(Political web sites need an effective content management system)


Older politicians can use the Internet to their advantage
Image Credit: Marco Nedermeijer

The good folks over at NBC News.com have come to a realization that I think that a lot of us already knew: our elected congress men and women are becoming older. Before his passing, Sen. Robert Byrd, D-W.V., was an institution. He was longest serving senator in U.S. history and was elected a record 9 times. Sen. Byrd passed on at 92 -- still a member of congress.

Recently, the average age of a Senator was calculated to be 60 years old and the average age of a member of the House of Representatives was calculated to be 55 years old. Clearly there is a great deal of gray hair in the U.S. Congress!

Smart people who study politics think that they know why Congress is becoming older. The major political parties are asking their members who are already in office to stay in office longer. Once elected, it is thought that it may be easier for them to be get reelected.

How Older Politicians Can Use The Internet

So let’s say that you are a politician who is currently a member of Congress. Assuming that your party has asked you to stay in office and you are willing to do so, what’s your next step? Clearly you are going to have to be able to get in contact with the people who voted for you last time and convince them that they made a good decision.

In our modern always-on world, what politicians need is a good way to share information with their supporters no matter where those people might be: at home, at work, or out and about. Yes, getting on national TV or one of the popular cable shows is a good way to get their message out, but there needs to be another way that doesn’t require a voter to be in a specific place at a given time. This is where a modern web site can come in handy.

A modern web site needs to be responsive -- this means that it automatically adjusts its look and feel based on the size of the screen that it is currently being displayed on. The GSL Solutions HillTop political content management system has the ability to automatically create web sites like this. HillTop makes it easy for political staff members to quickly add new information to a web site in order to keep up with rapidly breaking news. Once the web site has been created based on all of the information that has been entered, HillTop provides website visitors with an easy-to-navigate site that will allow them to quickly find what they are looking for.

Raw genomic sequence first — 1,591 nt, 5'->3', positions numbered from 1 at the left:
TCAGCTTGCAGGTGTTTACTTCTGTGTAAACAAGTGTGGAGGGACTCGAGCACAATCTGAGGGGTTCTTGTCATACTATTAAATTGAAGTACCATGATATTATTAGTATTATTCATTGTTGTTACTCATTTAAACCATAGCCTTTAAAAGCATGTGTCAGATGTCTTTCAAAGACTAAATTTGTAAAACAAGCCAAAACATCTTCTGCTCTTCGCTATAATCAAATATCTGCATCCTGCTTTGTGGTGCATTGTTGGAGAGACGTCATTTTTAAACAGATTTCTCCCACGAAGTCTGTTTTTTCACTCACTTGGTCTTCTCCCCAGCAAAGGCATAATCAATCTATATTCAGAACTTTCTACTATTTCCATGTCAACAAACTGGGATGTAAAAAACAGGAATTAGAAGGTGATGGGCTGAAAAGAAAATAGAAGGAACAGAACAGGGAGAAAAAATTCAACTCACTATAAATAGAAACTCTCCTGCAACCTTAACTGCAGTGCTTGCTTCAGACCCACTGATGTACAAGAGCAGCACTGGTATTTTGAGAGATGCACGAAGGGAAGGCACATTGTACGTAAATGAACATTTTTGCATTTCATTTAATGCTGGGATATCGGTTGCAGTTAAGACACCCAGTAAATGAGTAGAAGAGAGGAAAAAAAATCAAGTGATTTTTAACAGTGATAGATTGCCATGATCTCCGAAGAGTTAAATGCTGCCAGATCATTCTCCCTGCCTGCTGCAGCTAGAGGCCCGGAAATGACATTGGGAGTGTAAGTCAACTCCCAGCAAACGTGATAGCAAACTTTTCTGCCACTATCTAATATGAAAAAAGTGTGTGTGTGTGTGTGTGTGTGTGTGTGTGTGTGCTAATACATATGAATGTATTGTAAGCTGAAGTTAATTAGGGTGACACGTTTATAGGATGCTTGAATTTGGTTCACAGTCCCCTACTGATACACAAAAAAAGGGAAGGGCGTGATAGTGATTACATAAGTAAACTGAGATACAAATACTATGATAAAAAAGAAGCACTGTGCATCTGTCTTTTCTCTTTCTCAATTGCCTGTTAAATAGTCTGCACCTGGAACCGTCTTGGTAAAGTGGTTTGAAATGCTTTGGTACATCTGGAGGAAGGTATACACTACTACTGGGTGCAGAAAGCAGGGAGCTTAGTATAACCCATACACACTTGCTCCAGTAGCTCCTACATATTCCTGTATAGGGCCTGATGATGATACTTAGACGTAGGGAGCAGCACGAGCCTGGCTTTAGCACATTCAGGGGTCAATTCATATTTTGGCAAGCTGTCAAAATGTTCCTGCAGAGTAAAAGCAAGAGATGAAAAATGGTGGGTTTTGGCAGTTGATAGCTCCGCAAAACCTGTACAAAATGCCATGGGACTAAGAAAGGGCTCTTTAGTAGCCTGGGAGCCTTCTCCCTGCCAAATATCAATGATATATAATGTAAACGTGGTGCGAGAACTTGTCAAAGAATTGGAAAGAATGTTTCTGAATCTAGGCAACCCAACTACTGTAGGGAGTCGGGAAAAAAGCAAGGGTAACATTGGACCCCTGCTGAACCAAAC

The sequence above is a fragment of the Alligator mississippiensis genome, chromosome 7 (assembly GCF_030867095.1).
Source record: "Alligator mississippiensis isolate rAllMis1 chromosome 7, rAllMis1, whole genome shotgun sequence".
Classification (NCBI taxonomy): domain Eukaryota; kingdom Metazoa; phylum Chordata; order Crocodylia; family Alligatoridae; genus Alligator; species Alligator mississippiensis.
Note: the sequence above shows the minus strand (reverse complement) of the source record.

What All Of This Means For You

The average age of members of Congress is getting older. The reasons for this are many and varied. The major political parties are asking their incumbents to stay in office longer because it is easier to get them reelected. In order to get reelected, these politicians are going to have make sure that they have a good website to support getting their message out to their voters.

The GSL Solutions HillTop service can provide a politician, no matter what their age is, with the powerful tool that they need in order to connect with the people who elected them. Using HillTop they’ll have a modern responsive website that will allow them to quickly and easily communicate with the people who voted for them. HillTop is a tool that every politician needs to have on their side today.

- Dr. Jim Anderson HillTop – Political Web Sites That Get The Vote!™

Question For You: Do you think that having a modern website can help a politician do a better job of connecting with younger voters?

GSL Solutions’ HillTop service provides politicians with a way to get voters more involved with the political process. HillTop has been designed by politicians, for politicians in order to provide easy-to-use tools that make updating a political web site with current and topical information easy to do. The web site becomes a powerful communication tool between the politician and the voters. More information can be found at: www.HillTopCMS.com

Tags: reelection, age, politician, incumbent, responsive, website, political web site, campaign, voters, reelected, issues